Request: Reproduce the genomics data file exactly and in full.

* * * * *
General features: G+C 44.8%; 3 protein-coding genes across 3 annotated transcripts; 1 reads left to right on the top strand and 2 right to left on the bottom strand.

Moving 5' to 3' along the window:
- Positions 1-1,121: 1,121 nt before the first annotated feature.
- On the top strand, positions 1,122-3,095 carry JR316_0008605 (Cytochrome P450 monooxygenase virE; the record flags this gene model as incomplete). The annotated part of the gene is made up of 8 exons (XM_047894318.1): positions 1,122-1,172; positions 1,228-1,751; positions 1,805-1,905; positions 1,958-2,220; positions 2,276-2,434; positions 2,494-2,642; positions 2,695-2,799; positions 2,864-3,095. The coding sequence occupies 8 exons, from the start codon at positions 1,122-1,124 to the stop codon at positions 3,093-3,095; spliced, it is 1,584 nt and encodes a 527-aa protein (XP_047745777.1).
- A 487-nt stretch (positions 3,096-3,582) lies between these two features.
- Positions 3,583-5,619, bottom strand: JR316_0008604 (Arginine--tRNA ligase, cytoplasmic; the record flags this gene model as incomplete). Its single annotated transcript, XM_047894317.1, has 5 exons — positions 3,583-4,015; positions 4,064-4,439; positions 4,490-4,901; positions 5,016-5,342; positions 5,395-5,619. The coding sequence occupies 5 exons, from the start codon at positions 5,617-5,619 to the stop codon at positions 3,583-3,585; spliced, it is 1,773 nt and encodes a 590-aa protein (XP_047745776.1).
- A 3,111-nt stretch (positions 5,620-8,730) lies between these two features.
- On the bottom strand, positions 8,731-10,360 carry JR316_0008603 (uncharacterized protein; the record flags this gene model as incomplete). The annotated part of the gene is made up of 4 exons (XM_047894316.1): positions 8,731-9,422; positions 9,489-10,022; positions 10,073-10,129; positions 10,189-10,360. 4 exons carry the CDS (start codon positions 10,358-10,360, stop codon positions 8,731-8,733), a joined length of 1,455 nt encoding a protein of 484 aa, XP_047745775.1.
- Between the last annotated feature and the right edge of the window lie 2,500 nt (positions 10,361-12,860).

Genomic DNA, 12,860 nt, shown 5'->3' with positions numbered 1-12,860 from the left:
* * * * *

General features: G+C 44.8%; 3 protein-coding genes across 3 annotated transcripts; 1 reads left to right on the top strand and 2 right to left on the bottom strand.

Moving 5' to 3' along the window:
- Positions 1-1,121: 1,121 nt before the first annotated feature.
- On the top strand, positions 1,122-3,095 carry JR316_0008605 (Cytochrome P450 monooxygenase virE; the record flags this gene model as incomplete). The annotated part of the gene is made up of 8 exons (XM_047894318.1): positions 1,122-1,172; positions 1,228-1,751; positions 1,805-1,905; positions 1,958-2,220; positions 2,276-2,434; positions 2,494-2,642; positions 2,695-2,799; positions 2,864-3,095. The coding sequence occupies 8 exons, from the start codon at positions 1,122-1,124 to the stop codon at positions 3,093-3,095; spliced, it is 1,584 nt and encodes a 527-aa protein (XP_047745777.1).
- A 487-nt stretch (positions 3,096-3,582) lies between these two features.
- Positions 3,583-5,619, bottom strand: JR316_0008604 (Arginine--tRNA ligase, cytoplasmic; the record flags this gene model as incomplete). Its single annotated transcript, XM_047894317.1, has 5 exons — positions 3,583-4,015; positions 4,064-4,439; positions 4,490-4,901; positions 5,016-5,342; positions 5,395-5,619. The coding sequence occupies 5 exons, from the start codon at positions 5,617-5,619 to the stop codon at positions 3,583-3,585; spliced, it is 1,773 nt and encodes a 590-aa protein (XP_047745776.1).
- A 3,111-nt stretch (positions 5,620-8,730) lies between these two features.
- On the bottom strand, positions 8,731-10,360 carry JR316_0008603 (uncharacterized protein; the record flags this gene model as incomplete). The annotated part of the gene is made up of 4 exons (XM_047894316.1): positions 8,731-9,422; positions 9,489-10,022; positions 10,073-10,129; positions 10,189-10,360. 4 exons carry the CDS (start codon positions 10,358-10,360, stop codon positions 8,731-8,733), a joined length of 1,455 nt encoding a protein of 484 aa, XP_047745775.1.
- Between the last annotated feature and the right edge of the window lie 2,500 nt (positions 10,361-12,860).

Genomic DNA, 12,860 nt, shown 5'->3' with positions numbered 1-12,860 from the left: